Starting from the Age of Enlightenment, a person’s ability of self-improvement, or perfectibility, is usually seen as a fundamental human feature. However, this term, introduced into the philosophical vocabulary by J.-J. Rousseau, gradually acquired additional meaning – largely due to the works of N. de Condorcet, T. Malthus and C. Darwin. Owing to perfectibility, human beings are not only able to work on themselves: by improving their abilities, they are also able to change their environment (both social and natural) and (...)
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  10. Evil or Only Immature? Kant and the Complexity of Moral Evil.Anastasia Berg - 2022 - In Edgar Valdez (ed.), Rethinking Kant Volume 6. Cambridge Scholars Publishing. pp. 174-193.
    In Religion within the Bounds of Mere Reason Kant famously argues that the moral quality of an an agent’s actions depends on the moral quality of their moral character and since their moral character can be either absolutely good or absolutely bad, all of an agent’s actions share the same moral quality: good or evil (R 6: 22). This claim, which implies that any agent who is not wholly good must therefore be wholly evil, has vexed Kant’s readers. Ordinary moral (...)
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  11. A linguistic framework for knowledge, belief, and veridicality judgement.Anastasia Giannakidou & Alda Mari - manuscript
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  12. Biased modality and epistemic weakness with the future and MUST: non- veridicality, partial knowledge.Anastasia Giannakidou & Alda Mari - forthcoming - In J. Et al Blaszack (ed.), ense, Mood, and Modality : New Perspectives on Old Questions. Chicago University Press.
    We defend the view of epistemic `must' as weak and claim that `must p' is used when the speaker does not know p. Novel arguments for this well-known account are provided. The theory is extended to epistemic future.
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  13. The concept of the political in Max Horkheimer and Jurgen Habermas.Anastasia Ch Marinopoulou - 2008 - Athens: Nissos Academic.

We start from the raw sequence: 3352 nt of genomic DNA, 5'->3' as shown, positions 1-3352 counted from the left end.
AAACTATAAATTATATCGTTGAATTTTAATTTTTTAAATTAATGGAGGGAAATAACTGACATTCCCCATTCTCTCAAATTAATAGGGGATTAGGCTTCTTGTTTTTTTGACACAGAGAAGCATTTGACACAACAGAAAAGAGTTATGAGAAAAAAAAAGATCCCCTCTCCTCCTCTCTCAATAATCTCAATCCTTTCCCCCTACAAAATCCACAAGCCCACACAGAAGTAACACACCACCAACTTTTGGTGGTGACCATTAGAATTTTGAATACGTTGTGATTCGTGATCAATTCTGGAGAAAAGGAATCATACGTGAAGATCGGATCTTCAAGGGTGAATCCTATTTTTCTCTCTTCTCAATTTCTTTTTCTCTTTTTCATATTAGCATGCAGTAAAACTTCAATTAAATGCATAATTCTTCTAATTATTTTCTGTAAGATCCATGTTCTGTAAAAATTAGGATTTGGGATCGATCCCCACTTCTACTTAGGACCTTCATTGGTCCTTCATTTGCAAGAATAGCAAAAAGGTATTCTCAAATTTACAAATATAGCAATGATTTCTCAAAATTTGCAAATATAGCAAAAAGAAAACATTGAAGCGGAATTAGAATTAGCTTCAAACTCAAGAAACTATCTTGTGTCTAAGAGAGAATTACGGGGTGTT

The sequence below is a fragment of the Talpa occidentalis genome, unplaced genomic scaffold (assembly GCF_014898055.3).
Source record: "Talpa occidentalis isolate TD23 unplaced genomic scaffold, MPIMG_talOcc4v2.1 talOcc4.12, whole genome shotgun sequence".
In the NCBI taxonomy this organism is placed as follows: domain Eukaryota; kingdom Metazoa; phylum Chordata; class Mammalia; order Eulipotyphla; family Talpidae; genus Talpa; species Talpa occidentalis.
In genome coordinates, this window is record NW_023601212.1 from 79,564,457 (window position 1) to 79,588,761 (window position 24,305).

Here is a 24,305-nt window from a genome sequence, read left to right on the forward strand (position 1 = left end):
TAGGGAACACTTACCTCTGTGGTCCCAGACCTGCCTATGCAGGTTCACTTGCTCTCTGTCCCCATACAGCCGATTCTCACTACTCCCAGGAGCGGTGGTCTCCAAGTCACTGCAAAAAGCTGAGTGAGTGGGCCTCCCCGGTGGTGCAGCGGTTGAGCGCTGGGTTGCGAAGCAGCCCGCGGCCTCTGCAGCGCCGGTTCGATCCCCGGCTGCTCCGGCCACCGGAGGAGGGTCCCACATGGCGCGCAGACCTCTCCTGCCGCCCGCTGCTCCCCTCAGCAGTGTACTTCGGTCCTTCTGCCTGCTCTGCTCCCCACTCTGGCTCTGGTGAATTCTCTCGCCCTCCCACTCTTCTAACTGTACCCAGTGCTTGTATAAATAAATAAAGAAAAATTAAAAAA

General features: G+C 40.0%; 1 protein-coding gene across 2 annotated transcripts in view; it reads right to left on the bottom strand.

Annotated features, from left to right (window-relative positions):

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  14. Self-presentation in Instagram: promotion of a personal brand in social networks.Anna Shutaleva, Anastasia N. Novgorodtseva & Oksana S. Ryapalova - 2022 - ECONOMIC CONSULTANT 37 (1):27-40.
    Introduction. The development of online marketing in social networks creates unique opportunities for personal selling. Especially these opportunities are manifested in online education when they buy a brand of an expert with experience in a particular field. That is why a competitive space is being formed in the Instagram social network, where a personal brand acts as a product or service. -/- Materials and methods. Studying the effectiveness of promoting a personal brand in social networks based on the Instagram platform (...)
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  15. Reasoning (or not) with the Unreasonable.Susan T. Gardner, Anastasia Anderson & Wayne Henry - 2019 - Analytic Teaching and Philosophical Praxis 39 (2):1-10.
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  16. Youth Practices of Reading as a Form of Life and the Digital World.Anna Shutaleva, Ekaterina Kuzminykh & Anastasia Novgorodtseva - 2023 - Societies 13 (7):165.
    The proliferation of digital technologies is precipitating a transformation in the socio-cultural fabric of human existence. The present study is dedicated to investigating the coexistence of various reading practices among contemporary youth in the modern era. The advent of new forms of reading has resulted in a shift from conventional paper-based reading to electronic formats, which, in turn, has transformed the practice of reading and the way of life associated with it. The methodological foundation of this research is the socio-philosophical (...)
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  17. Environmental Behavior of Youth and Sustainable Development.Anna Shutaleva, Nikita Martyushev, Zhanna Nikonova, Irina Savchenko, Sophya Abramova, Vladlena Lubimova & Anastasia Novgorodtseva - 2022 - Sustainability 14 (1):250.
    The relationship between people and nature is one of the most important current issues of human survival. This circumstance makes it necessary to educate young people who are receptive to global challenges and ready to solve the urgent problems of our time. The purpose of the article is to analyze the experience of the environmental behavior of young people in the metropolis. The authors studied articles and monographs that contain Russian and international experience in the environmental behavior of citizens. The (...)
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  18. Mental Disorder, Meaning-making, and Religious Engagement.Kate Finley - 2023 - Theologica 7 (1).
    Meaning-making plays a central role in how we deal with experiences of suffering, including those due to mental disorder. And for many, religious beliefs, experiences, and practices (hereafter, religious engagement) play a central role in informing this meaning-making. However, a crucial facet of the relationship between experiences of mental disorder and religious engagement remains underexplored—namely the potentially positive effects of mental disorder on religious engagement (e.g. experiences of bipolar disorder increasing sense of God’s presence). In what follows, I will present (...)